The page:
The excitement is building up for the 2022 World Series of Poker (WSOP) which is set to take place in less than four months. After a successful fall series in 2021, the WSOP returns to its traditional summer schedule this year, running from May 31 to July 19, 2022.

A New Chapter

This year, the WSOP moves to Bally’s on the Las Vegas Strip following a successful 17-year run at the Rio All-Suite & Casino. Recently, it’s been announced that Bally’s will undergo major renovations as it rebrands to Horseshoe.
The renovations will begin this summer just in time for the 2022 WSOP. The rebranding means that the series is returning to its roots, with the first WSOP event held at the iconic Binion’s Horseshoe back in 1970.

As the WSOP embarks on a new journey this year, we might see some changes to the schedule, with the events expected to attract bigger fields considering that players are now more comfortable to go out and get back into live action as things return to normal.

Popular WSOP tournaments which do not usually take place on an annual basis might make a comeback. As the festival rekindles its relationship with the Horseshoe brand, it will be exciting to see the return of some old-school tournaments associated with the iconic brand, plus a new format could be thrown into the mix!
Here are just some of the changes we might see in the upcoming festival.

Big Opening Event to Kick Off the Series

With players itching to return to the live felts, expect the 2022 WSOP opening event to pull in huge crowds. Last year, the first event on the schedule was dubbed The Reunion. While it remains to be seen whether that particular event will return this year, organizers will certainly look at hosting a similar tournament which will get the festival off to a strong start.

$1M Big One for One Drop Returns

The $1,000,000 buy-in Big One for One Drop is among the most popular tournaments at the WSOP, though it isn’t always included in the annual schedule. The last Big One for One Drop tournament was held in 2018 and was won by Justin Bonomo for an astonishing $10,000,000. This year, the WSOP might bring back the biggest buy-in event in its history as it moves to a new location.

More Freezeouts to Honor Horseshoe

Fans of the old-school freezeout should be on the lookout for this year’s schedule as it might just feature multiple events adopting the format, including the Hall of Fame Bounty which debuted last year and was won by Ole Schemion, earning him his maiden gold bracelet.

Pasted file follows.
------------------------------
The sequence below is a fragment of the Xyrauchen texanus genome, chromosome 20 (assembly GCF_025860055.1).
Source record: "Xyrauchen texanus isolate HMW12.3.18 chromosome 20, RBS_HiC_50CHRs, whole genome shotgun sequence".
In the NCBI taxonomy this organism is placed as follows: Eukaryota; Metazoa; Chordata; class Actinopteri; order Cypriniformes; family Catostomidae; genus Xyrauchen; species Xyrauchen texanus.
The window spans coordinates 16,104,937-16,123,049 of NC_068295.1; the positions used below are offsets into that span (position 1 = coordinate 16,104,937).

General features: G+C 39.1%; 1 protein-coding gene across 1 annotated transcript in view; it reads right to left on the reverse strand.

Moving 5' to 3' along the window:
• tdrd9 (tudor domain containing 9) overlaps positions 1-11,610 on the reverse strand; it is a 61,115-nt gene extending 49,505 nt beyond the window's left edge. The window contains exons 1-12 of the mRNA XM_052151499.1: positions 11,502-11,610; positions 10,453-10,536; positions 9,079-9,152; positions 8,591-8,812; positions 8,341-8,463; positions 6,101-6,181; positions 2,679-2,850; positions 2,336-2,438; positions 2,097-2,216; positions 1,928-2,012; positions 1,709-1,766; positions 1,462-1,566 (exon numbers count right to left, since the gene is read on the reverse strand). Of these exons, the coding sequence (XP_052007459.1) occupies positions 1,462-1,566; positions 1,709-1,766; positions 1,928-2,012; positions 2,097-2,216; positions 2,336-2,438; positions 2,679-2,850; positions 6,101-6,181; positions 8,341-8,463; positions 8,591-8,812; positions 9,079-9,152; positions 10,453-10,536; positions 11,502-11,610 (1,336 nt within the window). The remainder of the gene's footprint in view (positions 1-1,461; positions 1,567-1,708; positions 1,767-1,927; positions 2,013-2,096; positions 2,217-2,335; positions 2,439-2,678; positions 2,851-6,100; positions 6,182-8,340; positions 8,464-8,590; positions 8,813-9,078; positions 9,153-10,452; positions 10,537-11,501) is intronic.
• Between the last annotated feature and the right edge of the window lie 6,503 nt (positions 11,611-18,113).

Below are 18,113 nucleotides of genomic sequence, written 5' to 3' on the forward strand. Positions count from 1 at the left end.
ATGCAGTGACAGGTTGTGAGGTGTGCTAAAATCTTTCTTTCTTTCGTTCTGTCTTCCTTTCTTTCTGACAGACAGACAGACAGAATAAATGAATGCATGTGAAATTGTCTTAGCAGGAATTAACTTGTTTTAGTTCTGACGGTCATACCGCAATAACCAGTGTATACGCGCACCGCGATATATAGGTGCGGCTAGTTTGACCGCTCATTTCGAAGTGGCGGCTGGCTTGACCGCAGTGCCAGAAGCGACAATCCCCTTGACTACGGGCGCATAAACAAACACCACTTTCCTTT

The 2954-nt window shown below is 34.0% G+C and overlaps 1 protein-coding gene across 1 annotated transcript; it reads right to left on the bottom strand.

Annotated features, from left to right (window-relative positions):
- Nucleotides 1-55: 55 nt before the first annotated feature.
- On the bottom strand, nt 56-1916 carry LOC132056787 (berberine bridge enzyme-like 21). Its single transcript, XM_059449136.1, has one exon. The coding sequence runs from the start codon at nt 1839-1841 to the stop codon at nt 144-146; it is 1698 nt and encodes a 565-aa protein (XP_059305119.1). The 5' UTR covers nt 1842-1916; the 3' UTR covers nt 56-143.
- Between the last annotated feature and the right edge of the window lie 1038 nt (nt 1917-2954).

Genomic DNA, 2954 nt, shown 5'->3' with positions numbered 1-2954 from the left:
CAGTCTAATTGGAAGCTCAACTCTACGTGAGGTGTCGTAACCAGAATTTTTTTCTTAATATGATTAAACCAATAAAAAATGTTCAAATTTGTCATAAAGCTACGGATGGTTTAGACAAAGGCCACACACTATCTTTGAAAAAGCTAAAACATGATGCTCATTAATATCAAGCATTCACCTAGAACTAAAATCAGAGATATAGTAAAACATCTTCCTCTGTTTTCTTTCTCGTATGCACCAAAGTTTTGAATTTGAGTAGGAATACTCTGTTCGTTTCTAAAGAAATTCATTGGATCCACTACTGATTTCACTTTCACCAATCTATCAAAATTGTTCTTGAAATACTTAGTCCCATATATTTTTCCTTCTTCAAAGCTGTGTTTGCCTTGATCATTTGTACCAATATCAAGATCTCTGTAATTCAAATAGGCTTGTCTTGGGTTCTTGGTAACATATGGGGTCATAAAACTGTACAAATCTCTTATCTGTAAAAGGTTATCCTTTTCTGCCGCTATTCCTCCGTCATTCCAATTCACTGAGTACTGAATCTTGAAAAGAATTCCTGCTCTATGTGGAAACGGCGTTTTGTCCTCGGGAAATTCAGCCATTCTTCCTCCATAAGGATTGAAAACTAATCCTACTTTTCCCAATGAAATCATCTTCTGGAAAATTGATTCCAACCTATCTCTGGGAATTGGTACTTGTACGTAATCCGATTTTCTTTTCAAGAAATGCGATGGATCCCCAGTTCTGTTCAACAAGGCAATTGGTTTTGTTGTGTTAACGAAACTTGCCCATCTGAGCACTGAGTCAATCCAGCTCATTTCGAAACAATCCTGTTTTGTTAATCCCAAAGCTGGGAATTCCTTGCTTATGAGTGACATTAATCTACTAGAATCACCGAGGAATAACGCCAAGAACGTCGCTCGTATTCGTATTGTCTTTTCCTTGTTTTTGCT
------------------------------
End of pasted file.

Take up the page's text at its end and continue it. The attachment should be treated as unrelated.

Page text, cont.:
More Day 1s for the Main Event

Last year, the Main Event initially featured four starting flights which were later expanded to six after the US lifted its international travel restrictions. Now, with the new venue holding a much bigger space, organizers might consider adding more Day 1s for the main highlight of the series apart from the usual four.

Bigger Fields

As we mentioned above, Bally’s offers a bigger space for action. In 2019, the WSOP set a new record when it hosted the biggest event in poker history in terms of attendance – the Big 50 – which was taken down by Femi Fashakin for more than $1.1 million. With a bigger venue, the WSOP will be able to accommodate more players, so it won’t be surprising if the WSOP will break its own attendance record this year.

The Return of Guarantees

The WSOP live festival in Vegas doesn’t usually feature event guarantees. It had one in 2021 when The Reunion promised $5 million in guaranteed prize pool which it ultimately crushed. The 2019 edition also had one, with the $600 Deepstack Championship carrying a $500K guarantee.

The last time that a WSOP Main Event featured a first-prize guarantee was back in 2014. Martin Jacobson shipped the tournament and the $10 million guaranteed top prize. Will the guarantees return this year? Still possible!